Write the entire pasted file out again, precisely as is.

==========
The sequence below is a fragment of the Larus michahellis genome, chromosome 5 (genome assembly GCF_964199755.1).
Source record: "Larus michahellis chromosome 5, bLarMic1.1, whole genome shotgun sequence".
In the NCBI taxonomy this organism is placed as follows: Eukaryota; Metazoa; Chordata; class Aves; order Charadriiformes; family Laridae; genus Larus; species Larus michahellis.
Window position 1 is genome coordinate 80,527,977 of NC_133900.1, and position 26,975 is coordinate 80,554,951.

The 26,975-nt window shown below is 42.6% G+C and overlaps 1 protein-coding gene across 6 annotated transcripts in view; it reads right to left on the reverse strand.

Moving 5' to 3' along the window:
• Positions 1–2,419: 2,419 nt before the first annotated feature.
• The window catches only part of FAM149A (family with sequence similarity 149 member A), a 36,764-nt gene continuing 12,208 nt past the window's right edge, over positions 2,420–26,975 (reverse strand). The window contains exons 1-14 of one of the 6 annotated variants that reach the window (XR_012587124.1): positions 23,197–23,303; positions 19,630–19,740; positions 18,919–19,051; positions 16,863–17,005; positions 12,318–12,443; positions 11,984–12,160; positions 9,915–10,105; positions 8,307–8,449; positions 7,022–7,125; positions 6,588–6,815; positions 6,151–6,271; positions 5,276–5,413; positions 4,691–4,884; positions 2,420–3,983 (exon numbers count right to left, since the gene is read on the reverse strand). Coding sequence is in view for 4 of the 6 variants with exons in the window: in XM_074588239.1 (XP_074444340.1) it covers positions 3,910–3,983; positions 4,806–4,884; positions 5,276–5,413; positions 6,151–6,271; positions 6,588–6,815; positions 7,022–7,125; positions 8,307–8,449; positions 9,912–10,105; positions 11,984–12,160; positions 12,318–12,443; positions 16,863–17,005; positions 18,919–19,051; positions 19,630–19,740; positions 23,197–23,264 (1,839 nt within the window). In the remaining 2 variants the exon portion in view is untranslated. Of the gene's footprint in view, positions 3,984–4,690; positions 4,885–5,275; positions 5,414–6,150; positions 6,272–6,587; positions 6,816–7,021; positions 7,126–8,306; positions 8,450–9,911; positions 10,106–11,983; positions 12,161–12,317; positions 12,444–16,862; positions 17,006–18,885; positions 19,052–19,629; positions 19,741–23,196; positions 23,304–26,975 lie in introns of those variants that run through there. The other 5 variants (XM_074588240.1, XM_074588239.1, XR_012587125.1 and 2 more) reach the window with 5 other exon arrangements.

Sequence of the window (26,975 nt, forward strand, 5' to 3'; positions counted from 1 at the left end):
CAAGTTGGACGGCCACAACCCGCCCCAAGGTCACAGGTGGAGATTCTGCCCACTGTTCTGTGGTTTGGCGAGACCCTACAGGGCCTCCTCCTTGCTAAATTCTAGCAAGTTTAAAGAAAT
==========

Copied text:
The sequence below is a fragment of the Larus michahellis genome, chromosome 5 (genome assembly GCF_964199755.1).
Source record: "Larus michahellis chromosome 5, bLarMic1.1, whole genome shotgun sequence".
In the NCBI taxonomy this organism is placed as follows: Eukaryota; Metazoa; Chordata; class Aves; order Charadriiformes; family Laridae; genus Larus; species Larus michahellis.
Window position 1 is genome coordinate 80,527,977 of NC_133900.1, and position 26,975 is coordinate 80,554,951.

The 26,975-nt window shown below is 42.6% G+C and overlaps 1 protein-coding gene across 6 annotated transcripts in view; it reads right to left on the reverse strand.

Moving 5' to 3' along the window:
• Positions 1–2,419: 2,419 nt before the first annotated feature.
• The window catches only part of FAM149A (family with sequence similarity 149 member A), a 36,764-nt gene continuing 12,208 nt past the window's right edge, over positions 2,420–26,975 (reverse strand). The window contains exons 1-14 of one of the 6 annotated variants that reach the window (XR_012587124.1): positions 23,197–23,303; positions 19,630–19,740; positions 18,919–19,051; positions 16,863–17,005; positions 12,318–12,443; positions 11,984–12,160; positions 9,915–10,105; positions 8,307–8,449; positions 7,022–7,125; positions 6,588–6,815; positions 6,151–6,271; positions 5,276–5,413; positions 4,691–4,884; positions 2,420–3,983 (exon numbers count right to left, since the gene is read on the reverse strand). Coding sequence is in view for 4 of the 6 variants with exons in the window: in XM_074588239.1 (XP_074444340.1) it covers positions 3,910–3,983; positions 4,806–4,884; positions 5,276–5,413; positions 6,151–6,271; positions 6,588–6,815; positions 7,022–7,125; positions 8,307–8,449; positions 9,912–10,105; positions 11,984–12,160; positions 12,318–12,443; positions 16,863–17,005; positions 18,919–19,051; positions 19,630–19,740; positions 23,197–23,264 (1,839 nt within the window). In the remaining 2 variants the exon portion in view is untranslated. Of the gene's footprint in view, positions 3,984–4,690; positions 4,885–5,275; positions 5,414–6,150; positions 6,272–6,587; positions 6,816–7,021; positions 7,126–8,306; positions 8,450–9,911; positions 10,106–11,983; positions 12,161–12,317; positions 12,444–16,862; positions 17,006–18,885; positions 19,052–19,629; positions 19,741–23,196; positions 23,304–26,975 lie in introns of those variants that run through there. The other 5 variants (XM_074588240.1, XM_074588239.1, XR_012587125.1 and 2 more) reach the window with 5 other exon arrangements.

Sequence of the window (26,975 nt, forward strand, 5' to 3'; positions counted from 1 at the left end):
CAAGTTGGACGGCCACAACCCGCCCCAAGGTCACAGGTGGAGATTCTGCCCACTGTTCTGTGGTTTGGCGAGACCCTACAGGGCCTCCTCCTTGCTAAATTCTAGCAAGTTTAAAGAAAT